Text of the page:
Another aspect is the amount of electricity consumed by large industrial firms largely exempt from this surcharge. When the surcharge is spread across a smaller number of consumers, it increases for those not exempt.

Properly understood, this share of the surcharge does not support renewables, but rather energy-intensive industry. A growing number of voices in the debate are therefore calling for the impact of these exemptions to be passed on as tax money through the federal budget, rather than as a surcharge on power consumption. If the entire amount in question were transferred from ratepayers to taxpayers, the surcharge would drop by around a quarter at once.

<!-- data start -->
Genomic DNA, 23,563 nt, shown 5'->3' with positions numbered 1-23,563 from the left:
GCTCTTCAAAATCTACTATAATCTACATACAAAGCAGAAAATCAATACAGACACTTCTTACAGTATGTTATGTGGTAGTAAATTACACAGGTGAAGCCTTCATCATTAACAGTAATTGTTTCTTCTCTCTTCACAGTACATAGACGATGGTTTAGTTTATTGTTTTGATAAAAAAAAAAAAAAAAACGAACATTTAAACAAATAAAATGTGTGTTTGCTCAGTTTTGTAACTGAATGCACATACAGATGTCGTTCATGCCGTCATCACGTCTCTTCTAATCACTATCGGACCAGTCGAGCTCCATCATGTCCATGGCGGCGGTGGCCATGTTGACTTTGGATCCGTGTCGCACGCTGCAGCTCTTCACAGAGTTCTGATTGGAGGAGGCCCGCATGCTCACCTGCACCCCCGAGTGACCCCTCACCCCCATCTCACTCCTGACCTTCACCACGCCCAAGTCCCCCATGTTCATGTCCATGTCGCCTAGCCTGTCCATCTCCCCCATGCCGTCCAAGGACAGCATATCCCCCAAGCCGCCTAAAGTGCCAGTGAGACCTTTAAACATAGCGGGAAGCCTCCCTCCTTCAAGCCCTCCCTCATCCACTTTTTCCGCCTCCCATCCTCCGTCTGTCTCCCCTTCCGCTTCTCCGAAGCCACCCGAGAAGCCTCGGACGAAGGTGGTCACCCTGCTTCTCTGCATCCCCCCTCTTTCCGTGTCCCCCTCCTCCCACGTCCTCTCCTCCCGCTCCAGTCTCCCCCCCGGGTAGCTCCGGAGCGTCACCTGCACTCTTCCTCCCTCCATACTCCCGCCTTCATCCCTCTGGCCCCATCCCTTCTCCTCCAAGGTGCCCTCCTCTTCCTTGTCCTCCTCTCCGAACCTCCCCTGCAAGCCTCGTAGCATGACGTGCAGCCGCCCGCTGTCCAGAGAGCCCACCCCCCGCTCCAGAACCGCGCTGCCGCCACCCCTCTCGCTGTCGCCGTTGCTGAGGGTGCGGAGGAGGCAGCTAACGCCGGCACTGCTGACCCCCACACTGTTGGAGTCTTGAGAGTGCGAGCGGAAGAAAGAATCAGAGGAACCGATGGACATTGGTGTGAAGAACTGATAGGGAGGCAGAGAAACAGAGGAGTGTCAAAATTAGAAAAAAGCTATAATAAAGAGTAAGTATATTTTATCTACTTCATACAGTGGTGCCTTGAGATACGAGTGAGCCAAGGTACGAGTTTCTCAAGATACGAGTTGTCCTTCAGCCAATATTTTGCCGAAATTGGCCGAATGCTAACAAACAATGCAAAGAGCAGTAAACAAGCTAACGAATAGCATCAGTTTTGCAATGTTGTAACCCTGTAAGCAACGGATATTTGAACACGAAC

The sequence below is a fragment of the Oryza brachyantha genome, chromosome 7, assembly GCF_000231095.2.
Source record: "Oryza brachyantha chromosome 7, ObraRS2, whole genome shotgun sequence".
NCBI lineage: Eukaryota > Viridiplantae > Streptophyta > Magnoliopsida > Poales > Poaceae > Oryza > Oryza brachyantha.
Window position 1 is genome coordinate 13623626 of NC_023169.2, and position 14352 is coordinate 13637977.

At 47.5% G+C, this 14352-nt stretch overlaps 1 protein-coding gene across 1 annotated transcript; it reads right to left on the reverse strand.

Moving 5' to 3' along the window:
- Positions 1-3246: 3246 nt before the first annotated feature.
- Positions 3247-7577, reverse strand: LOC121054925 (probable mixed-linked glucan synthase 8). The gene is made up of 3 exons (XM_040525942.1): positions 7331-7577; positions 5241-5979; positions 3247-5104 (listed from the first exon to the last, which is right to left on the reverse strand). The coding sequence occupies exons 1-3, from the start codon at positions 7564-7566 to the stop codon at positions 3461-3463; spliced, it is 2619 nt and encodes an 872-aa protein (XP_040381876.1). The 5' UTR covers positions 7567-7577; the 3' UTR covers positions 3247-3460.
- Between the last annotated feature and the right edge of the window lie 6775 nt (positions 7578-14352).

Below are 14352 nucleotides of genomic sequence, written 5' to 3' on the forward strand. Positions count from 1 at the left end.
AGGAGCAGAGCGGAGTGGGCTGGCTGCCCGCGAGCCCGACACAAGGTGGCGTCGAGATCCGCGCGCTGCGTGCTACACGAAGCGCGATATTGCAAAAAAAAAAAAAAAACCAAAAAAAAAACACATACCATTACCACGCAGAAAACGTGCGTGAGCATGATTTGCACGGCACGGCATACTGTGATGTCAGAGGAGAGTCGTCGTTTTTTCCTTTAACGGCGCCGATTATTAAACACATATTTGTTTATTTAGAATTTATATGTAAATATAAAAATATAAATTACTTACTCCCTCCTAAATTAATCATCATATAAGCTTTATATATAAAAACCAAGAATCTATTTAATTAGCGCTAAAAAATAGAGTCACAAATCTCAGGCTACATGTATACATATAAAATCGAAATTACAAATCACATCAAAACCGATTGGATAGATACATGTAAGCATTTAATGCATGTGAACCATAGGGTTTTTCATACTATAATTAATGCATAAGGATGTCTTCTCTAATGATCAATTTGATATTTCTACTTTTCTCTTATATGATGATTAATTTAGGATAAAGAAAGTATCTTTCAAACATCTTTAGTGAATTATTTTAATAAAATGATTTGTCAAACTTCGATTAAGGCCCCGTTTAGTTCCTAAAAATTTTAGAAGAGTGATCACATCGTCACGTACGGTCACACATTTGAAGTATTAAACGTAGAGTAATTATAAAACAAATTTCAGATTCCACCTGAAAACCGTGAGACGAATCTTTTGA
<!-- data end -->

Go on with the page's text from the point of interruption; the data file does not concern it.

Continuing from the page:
In 2010, Germany had roughly 17% renewable electricity, which cost around 13 billion euros. At present, both of those figures have roughly doubled. The average cost of renewable power has thus remained stable this decade, but the surcharge has more than tripled

The accompanying documents in German from the website mentioned above are more than 200 pages long and show how complicated not only the calculation, but also forecasts for the future are. Assumptions need to be made not only about the future cost of renewable power, but also about how much electricity will be consumed – and that involves an estimate of future economic growth.